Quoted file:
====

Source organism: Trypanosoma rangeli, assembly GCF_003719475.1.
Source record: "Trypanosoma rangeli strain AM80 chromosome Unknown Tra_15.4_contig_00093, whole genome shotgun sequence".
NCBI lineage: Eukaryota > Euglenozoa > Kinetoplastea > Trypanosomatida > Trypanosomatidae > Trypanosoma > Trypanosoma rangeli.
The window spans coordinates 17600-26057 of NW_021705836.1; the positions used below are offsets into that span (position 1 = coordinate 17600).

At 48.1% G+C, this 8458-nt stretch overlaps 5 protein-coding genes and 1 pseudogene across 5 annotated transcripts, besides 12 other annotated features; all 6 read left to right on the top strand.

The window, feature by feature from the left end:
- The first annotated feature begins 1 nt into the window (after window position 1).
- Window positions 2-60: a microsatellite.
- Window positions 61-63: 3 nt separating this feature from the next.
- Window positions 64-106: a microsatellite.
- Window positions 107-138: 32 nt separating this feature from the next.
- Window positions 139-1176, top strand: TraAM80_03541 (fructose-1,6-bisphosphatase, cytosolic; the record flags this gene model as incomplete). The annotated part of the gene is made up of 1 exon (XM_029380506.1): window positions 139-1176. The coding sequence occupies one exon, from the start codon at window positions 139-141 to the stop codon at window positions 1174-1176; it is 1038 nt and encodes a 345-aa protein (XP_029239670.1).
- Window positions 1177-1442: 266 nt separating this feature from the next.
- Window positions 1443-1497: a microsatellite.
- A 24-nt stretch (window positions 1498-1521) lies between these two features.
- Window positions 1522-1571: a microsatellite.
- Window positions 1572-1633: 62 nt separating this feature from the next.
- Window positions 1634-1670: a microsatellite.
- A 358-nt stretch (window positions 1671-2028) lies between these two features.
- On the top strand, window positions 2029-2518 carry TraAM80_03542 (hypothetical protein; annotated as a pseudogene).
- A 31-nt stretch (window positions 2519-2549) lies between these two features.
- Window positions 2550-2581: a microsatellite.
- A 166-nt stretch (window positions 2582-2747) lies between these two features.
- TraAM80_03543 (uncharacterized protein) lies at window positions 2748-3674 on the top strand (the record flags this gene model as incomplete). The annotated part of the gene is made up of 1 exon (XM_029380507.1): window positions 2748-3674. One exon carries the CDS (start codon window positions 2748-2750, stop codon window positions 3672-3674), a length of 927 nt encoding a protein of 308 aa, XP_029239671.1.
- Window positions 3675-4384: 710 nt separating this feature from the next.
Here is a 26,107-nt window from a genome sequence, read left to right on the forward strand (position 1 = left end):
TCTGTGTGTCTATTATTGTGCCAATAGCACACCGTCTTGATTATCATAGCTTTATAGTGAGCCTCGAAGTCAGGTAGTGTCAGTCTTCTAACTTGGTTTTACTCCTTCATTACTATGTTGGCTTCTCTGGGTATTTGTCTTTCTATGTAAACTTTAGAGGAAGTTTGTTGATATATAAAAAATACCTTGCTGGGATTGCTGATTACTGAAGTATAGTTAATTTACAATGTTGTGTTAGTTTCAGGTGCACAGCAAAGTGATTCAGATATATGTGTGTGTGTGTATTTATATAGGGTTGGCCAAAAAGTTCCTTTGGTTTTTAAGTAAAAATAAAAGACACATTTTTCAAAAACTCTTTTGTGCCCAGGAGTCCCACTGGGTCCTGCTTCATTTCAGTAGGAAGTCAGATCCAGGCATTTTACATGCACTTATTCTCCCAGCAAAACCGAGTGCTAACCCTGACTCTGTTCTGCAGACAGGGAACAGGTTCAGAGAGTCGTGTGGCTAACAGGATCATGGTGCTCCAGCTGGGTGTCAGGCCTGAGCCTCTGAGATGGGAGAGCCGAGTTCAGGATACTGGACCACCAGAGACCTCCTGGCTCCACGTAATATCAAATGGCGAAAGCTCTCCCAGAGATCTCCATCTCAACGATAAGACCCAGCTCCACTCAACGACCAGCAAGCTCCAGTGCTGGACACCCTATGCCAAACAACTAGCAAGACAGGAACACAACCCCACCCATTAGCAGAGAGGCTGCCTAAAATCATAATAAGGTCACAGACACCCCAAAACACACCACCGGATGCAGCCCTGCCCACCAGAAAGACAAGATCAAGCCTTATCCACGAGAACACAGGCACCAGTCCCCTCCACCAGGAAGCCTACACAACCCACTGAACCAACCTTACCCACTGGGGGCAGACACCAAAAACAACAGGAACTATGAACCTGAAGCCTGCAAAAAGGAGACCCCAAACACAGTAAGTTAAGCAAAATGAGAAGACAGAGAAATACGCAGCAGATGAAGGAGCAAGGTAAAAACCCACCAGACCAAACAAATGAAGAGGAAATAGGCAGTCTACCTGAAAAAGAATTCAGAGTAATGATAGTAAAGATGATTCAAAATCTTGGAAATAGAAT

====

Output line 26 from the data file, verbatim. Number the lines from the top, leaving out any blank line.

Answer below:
Here is a 26,107-nt window from a genome sequence, read left to right on the forward strand (position 1 = left end):